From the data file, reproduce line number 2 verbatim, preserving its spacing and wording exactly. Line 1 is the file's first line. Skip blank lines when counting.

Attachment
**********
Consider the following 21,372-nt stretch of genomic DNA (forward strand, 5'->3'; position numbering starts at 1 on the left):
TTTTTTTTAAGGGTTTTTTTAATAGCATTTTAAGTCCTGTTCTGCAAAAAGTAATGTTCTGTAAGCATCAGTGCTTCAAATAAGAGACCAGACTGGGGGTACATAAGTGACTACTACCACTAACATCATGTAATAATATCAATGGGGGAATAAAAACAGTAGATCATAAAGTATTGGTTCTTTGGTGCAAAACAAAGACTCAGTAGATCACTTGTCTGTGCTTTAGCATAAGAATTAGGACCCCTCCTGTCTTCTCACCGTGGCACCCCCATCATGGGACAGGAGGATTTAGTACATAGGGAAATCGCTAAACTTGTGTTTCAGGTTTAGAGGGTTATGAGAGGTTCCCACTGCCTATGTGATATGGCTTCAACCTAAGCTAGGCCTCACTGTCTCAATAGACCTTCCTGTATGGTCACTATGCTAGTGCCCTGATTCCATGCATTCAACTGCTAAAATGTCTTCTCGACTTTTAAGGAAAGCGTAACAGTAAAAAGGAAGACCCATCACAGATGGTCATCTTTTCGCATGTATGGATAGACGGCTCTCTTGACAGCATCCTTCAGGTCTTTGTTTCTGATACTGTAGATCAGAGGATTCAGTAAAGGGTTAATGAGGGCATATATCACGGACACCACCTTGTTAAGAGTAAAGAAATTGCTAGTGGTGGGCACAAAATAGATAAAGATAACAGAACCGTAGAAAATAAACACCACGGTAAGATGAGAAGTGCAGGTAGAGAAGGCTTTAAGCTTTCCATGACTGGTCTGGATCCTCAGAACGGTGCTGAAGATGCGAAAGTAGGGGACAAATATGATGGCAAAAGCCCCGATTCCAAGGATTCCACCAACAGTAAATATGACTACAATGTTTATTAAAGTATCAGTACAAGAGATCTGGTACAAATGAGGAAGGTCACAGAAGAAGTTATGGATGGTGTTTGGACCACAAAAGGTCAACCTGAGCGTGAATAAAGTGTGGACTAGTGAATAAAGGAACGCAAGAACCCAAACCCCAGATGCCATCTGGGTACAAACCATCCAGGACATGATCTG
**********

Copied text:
TTTTTTTTAAGGGTTTTTTTAATAGCATTTTAAGTCCTGTTCTGCAAAAAGTAATGTTCTGTAAGCATCAGTGCTTCAAATAAGAGACCAGACTGGGGGTACATAAGTGACTACTACCACTAACATCATGTAATAATATCAATGGGGGAATAAAAACAGTAGATCATAAAGTATTGGTTCTTTGGTGCAAAACAAAGACTCAGTAGATCACTTGTCTGTGCTTTAGCATAAGAATTAGGACCCCTCCTGTCTTCTCACCGTGGCACCCCCATCATGGGACAGGAGGATTTAGTACATAGGGAAATCGCTAAACTTGTGTTTCAGGTTTAGAGGGTTATGAGAGGTTCCCACTGCCTATGTGATATGGCTTCAACCTAAGCTAGGCCTCACTGTCTCAATAGACCTTCCTGTATGGTCACTATGCTAGTGCCCTGATTCCATGCATTCAACTGCTAAAATGTCTTCTCGACTTTTAAGGAAAGCGTAACAGTAAAAAGGAAGACCCATCACAGATGGTCATCTTTTCGCATGTATGGATAGACGGCTCTCTTGACAGCATCCTTCAGGTCTTTGTTTCTGATACTGTAGATCAGAGGATTCAGTAAAGGGTTAATGAGGGCATATATCACGGACACCACCTTGTTAAGAGTAAAGAAATTGCTAGTGGTGGGCACAAAATAGATAAAGATAACAGAACCGTAGAAAATAAACACCACGGTAAGATGAGAAGTGCAGGTAGAGAAGGCTTTAAGCTTTCCATGACTGGTCTGGATCCTCAGAACGGTGCTGAAGATGCGAAAGTAGGGGACAAATATGATGGCAAAAGCCCCGATTCCAAGGATTCCACCAACAGTAAATATGACTACAATGTTTATTAAAGTATCAGTACAAGAGATCTGGTACAAATGAGGAAGGTCACAGAAGAAGTTATGGATGGTGTTTGGACCACAAAAGGTCAACCTGAGCGTGAATAAAGTGTGGACTAGTGAATAAAGGAACGCAAGAACCCAAACCCCAGATGCCATCTGGGTACAAACCATCCAGGACATGATCTG